After the Mets’ 4-3 loss to Philly Friday night, I made my way back into Lower Manhattan and sought refuge in an undistinguished tavern. Hoping to medicate myself after the sorry events of the day just concluded, my attention was drawn by the 2nd half of the Giants/Jets annual preseason finale, a plodding enounter that ended with an unimpressive 13-7 scoreline in favor of Big Blue.

Watching this exhibition brought me to the first half of the prior decade. A band I was playing in had a Saturday evening show at CBGB, but we nearly had to skip our 11pm set, as our drummer, the noted painter and sculptor Harry Druzd (above), had lost track of time while watching the Giants and Jets do battle on his home television.

I was nearly apoplectic with rage. How could Harry risk disappointing the nearly two dozen persons in attendence just for the sake of the most meaningless event on the sporting calendar?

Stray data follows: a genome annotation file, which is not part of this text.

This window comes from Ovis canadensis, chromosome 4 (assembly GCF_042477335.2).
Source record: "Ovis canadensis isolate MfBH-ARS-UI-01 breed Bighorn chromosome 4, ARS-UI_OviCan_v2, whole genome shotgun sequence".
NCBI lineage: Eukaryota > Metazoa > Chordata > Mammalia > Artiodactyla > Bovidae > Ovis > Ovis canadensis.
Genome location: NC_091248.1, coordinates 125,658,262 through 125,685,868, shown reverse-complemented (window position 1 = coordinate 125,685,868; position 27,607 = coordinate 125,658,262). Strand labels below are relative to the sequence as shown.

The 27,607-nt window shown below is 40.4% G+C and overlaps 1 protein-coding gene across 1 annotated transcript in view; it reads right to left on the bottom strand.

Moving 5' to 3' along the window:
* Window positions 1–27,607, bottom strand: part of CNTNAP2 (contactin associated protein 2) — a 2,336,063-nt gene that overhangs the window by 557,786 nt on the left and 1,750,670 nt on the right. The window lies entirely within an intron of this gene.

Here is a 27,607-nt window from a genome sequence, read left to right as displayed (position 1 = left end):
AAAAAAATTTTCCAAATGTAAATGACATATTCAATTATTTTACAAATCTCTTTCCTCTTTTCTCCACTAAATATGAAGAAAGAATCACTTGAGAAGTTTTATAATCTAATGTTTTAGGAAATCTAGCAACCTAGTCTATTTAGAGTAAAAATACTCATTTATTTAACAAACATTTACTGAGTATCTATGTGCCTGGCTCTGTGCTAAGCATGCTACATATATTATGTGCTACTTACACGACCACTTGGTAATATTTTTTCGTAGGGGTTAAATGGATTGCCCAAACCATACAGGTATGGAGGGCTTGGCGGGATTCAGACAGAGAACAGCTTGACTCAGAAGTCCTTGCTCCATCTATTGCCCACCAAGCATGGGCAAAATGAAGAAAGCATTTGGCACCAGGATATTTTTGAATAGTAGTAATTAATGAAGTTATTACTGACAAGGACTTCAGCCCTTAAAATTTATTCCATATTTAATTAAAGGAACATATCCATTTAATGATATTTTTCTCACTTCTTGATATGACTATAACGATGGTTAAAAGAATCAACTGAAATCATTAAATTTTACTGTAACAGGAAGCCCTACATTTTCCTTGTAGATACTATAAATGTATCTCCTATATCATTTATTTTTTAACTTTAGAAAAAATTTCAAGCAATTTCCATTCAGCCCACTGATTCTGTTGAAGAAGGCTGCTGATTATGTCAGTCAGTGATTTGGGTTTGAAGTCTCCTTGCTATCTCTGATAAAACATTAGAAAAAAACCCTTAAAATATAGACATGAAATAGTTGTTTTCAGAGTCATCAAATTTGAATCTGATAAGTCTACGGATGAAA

As the years have gone by, however, I’ve come ’round to Harry’s way of thinking. There are no meaningless games. In every competitive situation lies the potential for that one transcendent moment, a rare slice of artistic brilliance amidst a sea of mediocrity.

There were no such moments during last night’s telecast. Though the countless shots of Eric Mangini holding back the tears were pretty entertaining. (And I did miss the first half. )

I should also mention that Harry once caught an earful of verbal aggro from fellow MSG patrons when he refused to stand for “The Star Spangled Banner” at a Knicks game. This was the sort of civil disobedience that blazed a trail for Carlos Delgado.